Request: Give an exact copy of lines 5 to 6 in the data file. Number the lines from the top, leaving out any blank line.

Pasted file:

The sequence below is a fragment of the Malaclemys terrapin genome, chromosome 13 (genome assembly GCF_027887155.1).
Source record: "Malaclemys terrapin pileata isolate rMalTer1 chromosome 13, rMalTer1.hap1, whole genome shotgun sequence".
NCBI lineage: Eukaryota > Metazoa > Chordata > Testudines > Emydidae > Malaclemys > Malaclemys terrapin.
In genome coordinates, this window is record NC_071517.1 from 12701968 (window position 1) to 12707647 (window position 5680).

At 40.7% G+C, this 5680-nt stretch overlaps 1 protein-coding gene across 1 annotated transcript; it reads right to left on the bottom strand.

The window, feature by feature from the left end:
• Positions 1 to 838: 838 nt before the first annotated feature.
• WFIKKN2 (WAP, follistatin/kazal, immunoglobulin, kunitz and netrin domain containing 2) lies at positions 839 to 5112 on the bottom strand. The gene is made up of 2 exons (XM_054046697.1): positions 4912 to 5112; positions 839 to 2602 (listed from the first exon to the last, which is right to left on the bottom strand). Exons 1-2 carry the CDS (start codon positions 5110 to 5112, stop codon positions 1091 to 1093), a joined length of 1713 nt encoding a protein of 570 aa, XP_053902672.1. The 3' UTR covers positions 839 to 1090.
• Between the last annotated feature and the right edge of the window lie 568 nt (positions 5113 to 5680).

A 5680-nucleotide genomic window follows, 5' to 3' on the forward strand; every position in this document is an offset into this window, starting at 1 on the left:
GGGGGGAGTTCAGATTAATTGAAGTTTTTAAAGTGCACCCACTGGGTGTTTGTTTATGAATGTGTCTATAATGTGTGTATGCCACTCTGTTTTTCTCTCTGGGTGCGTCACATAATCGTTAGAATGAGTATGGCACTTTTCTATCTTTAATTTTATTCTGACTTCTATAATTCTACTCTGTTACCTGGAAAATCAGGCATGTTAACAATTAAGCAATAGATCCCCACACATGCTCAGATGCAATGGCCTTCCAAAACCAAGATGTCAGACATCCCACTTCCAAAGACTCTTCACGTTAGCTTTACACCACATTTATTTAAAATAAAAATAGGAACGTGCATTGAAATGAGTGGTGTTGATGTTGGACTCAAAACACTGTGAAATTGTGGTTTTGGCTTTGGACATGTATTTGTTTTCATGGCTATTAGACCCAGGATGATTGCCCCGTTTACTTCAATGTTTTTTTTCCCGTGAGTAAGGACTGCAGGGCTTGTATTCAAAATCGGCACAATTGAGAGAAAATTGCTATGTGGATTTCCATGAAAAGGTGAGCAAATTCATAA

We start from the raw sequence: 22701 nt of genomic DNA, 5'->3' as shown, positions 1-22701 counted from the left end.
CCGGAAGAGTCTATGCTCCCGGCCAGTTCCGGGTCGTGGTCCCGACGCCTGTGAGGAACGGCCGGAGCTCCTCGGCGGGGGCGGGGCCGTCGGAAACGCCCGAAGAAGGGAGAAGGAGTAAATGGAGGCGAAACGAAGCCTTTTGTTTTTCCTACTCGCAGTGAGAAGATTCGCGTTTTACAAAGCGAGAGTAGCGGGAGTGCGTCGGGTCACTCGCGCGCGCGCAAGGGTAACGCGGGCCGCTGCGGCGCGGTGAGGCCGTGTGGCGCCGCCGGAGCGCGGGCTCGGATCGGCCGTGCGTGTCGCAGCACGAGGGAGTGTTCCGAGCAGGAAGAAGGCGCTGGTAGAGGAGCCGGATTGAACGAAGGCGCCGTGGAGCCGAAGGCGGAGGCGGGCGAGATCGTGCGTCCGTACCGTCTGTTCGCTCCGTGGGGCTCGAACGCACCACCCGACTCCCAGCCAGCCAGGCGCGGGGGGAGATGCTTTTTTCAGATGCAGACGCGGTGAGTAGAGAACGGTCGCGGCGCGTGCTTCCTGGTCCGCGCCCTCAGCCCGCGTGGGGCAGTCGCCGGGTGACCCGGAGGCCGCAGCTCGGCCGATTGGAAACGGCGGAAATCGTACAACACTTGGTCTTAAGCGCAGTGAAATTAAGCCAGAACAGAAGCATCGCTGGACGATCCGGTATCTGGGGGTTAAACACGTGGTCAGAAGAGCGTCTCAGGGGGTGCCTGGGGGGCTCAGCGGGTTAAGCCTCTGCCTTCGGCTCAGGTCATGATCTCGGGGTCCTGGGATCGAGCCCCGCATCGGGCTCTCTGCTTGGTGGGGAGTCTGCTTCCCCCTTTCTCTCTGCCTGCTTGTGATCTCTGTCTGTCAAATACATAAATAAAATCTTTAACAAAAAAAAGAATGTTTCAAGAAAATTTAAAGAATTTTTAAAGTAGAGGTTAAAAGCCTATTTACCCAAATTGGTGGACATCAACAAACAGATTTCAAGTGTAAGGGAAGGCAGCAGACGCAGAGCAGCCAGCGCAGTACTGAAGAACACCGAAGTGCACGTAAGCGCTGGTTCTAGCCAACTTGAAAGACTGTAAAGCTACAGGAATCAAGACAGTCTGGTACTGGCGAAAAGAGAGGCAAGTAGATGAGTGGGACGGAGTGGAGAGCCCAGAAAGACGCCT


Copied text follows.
At 40.7% G+C, this 5680-nt stretch overlaps 1 protein-coding gene across 1 annotated transcript; it reads right to left on the bottom strand.

The window, feature by feature from the left end: